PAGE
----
Although there is strong evidence that short-term exposure to particulate matter is associated with health risks, less is known about whether some subpopulations face higher risks. We identified 108 papers published after 1995 and summarized the scientific evidence regarding effect modification of associations between short-term exposure to particulate matter and the risk of death or hospitalization. We performed a meta-analysis of estimated mortality associations by age and sex. We found strong, consistent evidence that the elderly experience higher risk of particular matter­–associated hospitalization and death, weak evidence that women have higher risks of hospitalization and death, and suggestive evidence that those with lower education, income, or employment status have higher risk of death. Meta-analysis showed a statistically higher risk of death of 0.64% (95% confidence interval (CI): 0.50, 0.78) for older populations compared with 0.34% (95% CI: 0.25, 0.42) for younger populations per 10 μg/m3 increase of particulate matter with aerodynamic diameter ≤10 μm. Women had a slightly higher risk of death of 0.55% (95% CI: 0.41, 0.70) compared with 0.50% (95% CI: 0.34, 0.54) for men, but these 2 risks were not statistically different. Our synthesis on modifiers for risks associated with particulate matter can aid the design of air quality policies and suggest directions for future research. Studies of biological mechanisms could be informed by evidence of differential risks by population, such as by sex and preexisting conditions.
doi:10.1093/aje/kwt090
PMCID: PMC3775545  PMID: 23887042
age; effect modifiers; hospital admissions; mortality; particulate matter; PM10; PM2.5; socioeconomic status
20.  A framework to spatially cluster air pollution monitoring sites in US based on the PM2.5 composition 
Environment international  2013;59:10.1016/j.envint.2013.06.003.
Background
Heterogeneity in the response to PM2.5 is hypothesized to be related to differences in particle composition across monitoring sites which reflect differences in source types as well as climatic and topographic conditions impacting different geographic locations. Identifying spatial patterns in particle composition is a multivariate problem that requires novel methodologies.
Objectives
Use cluster analysis methods to identify spatial patterns in PM2.5 composition. Verify that the resulting clusters are distinct and informative.
Methods
109 monitoring sites with 75% reported speciation data during the period 2003–2008 were selected. These sites were categorized based on their average PM2.5 composition over the study period using k-means cluster analysis. The obtained clusters were validated and characterized based on their physico-chemical characteristics, geographic locations, emissions profiles, population density and proximity to major emission sources.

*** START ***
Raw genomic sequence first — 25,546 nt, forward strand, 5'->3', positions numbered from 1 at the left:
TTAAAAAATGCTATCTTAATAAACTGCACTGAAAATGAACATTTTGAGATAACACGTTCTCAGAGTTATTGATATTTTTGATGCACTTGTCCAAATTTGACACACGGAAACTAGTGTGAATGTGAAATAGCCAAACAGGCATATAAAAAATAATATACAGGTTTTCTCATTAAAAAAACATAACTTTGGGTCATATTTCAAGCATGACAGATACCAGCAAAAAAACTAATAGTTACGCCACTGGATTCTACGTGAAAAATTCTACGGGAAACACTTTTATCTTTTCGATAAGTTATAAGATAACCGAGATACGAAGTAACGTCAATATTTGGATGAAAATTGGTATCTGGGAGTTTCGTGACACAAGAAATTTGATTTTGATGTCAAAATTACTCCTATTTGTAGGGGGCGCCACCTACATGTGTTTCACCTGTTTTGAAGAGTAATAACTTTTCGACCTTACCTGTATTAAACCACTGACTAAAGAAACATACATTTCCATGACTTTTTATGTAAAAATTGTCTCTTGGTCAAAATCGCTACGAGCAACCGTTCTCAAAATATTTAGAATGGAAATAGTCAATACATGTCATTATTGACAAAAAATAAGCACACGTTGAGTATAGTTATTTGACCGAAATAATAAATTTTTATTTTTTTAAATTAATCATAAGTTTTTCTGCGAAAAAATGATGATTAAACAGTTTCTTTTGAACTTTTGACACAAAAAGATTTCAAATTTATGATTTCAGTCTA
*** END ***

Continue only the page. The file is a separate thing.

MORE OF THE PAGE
Results
Overall 31 clusters were identified. These include 21 clusters with 2 or more sites which were further grouped into 4 main types using hierarchical clustering. The resulting groupings are chemically meaningful and represent broad differences in emissions. The remaining clusters, encompassing single sites, were characterized based on their particle composition and geographic location.
Conclusions
The framework presented here provides a novel tool which can be used to identify and further classify sites based on their PM2.5 composition. The solution presented is fairly robust and yielded groupings that were meaningful in the context of air-pollution research.
doi:10.1016/j.envint.2013.06.003
PMCID: PMC3878877  PMID: 23850585
Multi-pollutant mixtures; Cluster analysis; Effect modification; Air pollution profiles; k-Means
21.  Associations of Fine Particulate Matter Species with Mortality in the United States: A Multicity Time-Series Analysis 
Environmental Health Perspectives  2014;122(8):837-842.
Background: Epidemiological studies have examined the association between PM2.5 and mortality, but uncertainty remains about the seasonal variations in PM2.5-related effects and the relative importance of species.
Objectives: We estimated the effects of PM2.5 species on mortality and how infiltration rates may modify the association.
Methods: Using city–season specific Poisson regression, we estimated PM2.5 effects on approximately 4.5 million deaths for all causes, cardiovascular disease (CVD), myocardial infarction (MI), stroke, and respiratory diseases in 75 U.S. cities for 2000–2006. We added interaction terms between PM2.5 and monthly average species-to-PM2.5 proportions of individual species to determine the relative toxicity of each species. We combined results across cities using multivariate meta-regression, and controlled for infiltration.
Results: We estimated a 1.18% (95% CI: 0.93, 1.44%) increase in all-cause mortality, a 1.03% (95% CI: 0.65, 1.41%) increase in CVD, a 1.22% (95% CI: 0.62, 1.82%) increase in MI, a 1.76% (95% CI: 1.01, 2.52%) increase in stroke, and a 1.71% (95% CI: 1.06, 2.35%) increase in respiratory deaths in association with a 10-μg/m3 increase in 2-day averaged PM2.5 concentration. The associations were largest in the spring. Silicon, calcium, and sulfur were associated with more all-cause mortality, whereas sulfur was related to more respiratory deaths. County-level smoking and alcohol were associated with larger estimated PM2.5 effects.